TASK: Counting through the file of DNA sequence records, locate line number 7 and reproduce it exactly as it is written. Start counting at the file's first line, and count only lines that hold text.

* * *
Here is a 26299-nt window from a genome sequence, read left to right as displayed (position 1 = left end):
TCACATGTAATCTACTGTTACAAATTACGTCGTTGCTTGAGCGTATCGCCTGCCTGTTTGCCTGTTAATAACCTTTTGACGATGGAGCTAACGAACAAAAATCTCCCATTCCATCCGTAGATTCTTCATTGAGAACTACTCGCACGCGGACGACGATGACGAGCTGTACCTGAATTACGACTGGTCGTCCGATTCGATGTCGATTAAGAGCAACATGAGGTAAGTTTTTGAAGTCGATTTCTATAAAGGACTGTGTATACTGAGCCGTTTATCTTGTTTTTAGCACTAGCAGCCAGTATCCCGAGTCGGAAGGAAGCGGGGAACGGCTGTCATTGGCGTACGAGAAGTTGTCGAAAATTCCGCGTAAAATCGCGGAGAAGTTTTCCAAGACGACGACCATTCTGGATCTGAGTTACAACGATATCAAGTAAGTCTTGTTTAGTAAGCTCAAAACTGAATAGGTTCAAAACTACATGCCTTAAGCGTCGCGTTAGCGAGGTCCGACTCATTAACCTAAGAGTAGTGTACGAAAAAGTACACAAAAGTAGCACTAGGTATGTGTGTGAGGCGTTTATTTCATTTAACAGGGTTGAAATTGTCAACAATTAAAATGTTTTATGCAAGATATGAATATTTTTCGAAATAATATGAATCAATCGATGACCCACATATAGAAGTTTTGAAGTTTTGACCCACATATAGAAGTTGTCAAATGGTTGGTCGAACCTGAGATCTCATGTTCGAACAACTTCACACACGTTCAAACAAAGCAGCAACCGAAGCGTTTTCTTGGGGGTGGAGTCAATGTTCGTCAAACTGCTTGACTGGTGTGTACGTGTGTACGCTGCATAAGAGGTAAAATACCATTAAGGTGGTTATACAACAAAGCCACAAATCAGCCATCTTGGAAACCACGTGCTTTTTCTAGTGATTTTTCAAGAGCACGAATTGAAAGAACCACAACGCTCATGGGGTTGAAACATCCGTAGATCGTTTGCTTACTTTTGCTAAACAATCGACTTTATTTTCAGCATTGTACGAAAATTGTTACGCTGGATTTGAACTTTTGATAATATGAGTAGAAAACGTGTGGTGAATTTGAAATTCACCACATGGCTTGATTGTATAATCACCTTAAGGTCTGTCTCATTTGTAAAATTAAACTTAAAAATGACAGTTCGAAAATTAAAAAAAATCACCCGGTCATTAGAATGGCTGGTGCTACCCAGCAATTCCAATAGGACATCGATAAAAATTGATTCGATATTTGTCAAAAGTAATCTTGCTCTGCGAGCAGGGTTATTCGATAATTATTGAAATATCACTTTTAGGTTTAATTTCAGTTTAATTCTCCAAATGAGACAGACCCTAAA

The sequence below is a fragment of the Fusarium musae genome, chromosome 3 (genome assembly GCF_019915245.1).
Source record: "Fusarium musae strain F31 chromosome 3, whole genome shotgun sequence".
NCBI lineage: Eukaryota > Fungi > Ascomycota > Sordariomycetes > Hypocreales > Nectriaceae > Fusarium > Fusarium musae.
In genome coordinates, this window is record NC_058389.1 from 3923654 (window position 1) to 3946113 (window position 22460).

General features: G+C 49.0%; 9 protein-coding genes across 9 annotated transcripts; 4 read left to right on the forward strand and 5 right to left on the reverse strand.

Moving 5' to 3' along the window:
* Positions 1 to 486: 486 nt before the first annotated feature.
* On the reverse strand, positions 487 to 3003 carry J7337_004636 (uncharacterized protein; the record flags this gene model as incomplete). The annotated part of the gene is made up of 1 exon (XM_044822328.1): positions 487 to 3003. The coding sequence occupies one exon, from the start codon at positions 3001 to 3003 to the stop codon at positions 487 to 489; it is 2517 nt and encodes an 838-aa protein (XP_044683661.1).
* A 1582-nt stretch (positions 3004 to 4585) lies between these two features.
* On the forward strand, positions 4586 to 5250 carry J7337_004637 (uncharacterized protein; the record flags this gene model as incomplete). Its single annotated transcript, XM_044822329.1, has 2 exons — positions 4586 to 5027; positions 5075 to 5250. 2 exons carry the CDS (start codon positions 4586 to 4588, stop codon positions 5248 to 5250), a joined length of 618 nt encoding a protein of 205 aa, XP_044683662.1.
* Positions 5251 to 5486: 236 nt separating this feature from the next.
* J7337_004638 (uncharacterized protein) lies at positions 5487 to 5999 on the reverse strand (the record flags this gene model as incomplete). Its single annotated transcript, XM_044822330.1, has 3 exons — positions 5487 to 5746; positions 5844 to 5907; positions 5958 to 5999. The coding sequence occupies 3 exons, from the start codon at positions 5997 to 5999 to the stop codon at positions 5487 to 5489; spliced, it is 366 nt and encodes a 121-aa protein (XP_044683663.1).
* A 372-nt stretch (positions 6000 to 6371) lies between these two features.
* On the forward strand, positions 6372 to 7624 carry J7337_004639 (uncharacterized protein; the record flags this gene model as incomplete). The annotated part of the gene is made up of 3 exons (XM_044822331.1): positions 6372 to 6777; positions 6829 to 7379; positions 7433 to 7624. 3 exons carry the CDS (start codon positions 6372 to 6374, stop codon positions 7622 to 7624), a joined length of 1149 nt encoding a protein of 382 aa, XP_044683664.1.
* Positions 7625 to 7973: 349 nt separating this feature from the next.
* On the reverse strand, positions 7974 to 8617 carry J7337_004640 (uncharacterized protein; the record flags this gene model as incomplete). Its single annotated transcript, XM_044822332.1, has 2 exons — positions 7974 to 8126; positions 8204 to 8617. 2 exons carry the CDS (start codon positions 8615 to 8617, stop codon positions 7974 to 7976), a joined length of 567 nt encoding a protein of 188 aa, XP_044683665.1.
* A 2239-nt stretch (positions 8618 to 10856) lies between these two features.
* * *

General features: G+C 49.0%; 9 protein-coding genes across 9 annotated transcripts; 4 read left to right on the forward strand and 5 right to left on the reverse strand.